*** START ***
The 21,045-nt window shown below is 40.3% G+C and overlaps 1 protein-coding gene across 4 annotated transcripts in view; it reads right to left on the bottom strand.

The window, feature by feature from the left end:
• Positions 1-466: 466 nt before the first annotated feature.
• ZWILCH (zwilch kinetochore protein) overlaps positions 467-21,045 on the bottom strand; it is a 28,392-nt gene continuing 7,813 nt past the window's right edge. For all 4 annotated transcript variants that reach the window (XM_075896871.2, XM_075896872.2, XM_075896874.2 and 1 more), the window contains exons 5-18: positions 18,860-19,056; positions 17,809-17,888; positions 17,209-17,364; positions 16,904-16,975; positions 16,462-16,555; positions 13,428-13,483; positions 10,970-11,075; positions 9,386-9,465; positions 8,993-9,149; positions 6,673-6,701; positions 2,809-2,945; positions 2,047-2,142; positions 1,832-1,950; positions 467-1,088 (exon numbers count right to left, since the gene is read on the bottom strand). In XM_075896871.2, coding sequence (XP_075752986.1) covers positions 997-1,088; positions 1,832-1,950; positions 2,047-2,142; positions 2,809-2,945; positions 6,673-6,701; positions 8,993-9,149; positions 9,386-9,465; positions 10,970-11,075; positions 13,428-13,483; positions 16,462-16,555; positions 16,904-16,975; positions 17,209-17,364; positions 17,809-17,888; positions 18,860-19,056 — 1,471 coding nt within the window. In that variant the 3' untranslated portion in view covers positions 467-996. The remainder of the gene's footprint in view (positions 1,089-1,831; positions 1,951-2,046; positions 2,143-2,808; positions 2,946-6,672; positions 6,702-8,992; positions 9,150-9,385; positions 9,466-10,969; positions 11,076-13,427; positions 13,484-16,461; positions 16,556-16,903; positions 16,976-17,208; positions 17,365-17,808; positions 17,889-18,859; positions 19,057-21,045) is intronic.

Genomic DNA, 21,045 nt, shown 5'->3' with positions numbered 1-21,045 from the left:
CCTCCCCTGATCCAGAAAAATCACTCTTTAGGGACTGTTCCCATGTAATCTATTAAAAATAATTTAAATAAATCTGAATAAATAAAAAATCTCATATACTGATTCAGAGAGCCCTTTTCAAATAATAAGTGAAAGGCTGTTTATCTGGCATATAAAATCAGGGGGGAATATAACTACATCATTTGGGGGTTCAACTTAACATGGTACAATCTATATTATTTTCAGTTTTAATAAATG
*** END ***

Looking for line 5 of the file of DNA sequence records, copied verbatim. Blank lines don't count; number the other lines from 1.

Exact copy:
Genomic DNA, 21,045 nt, shown 5'->3' with positions numbered 1-21,045 from the left: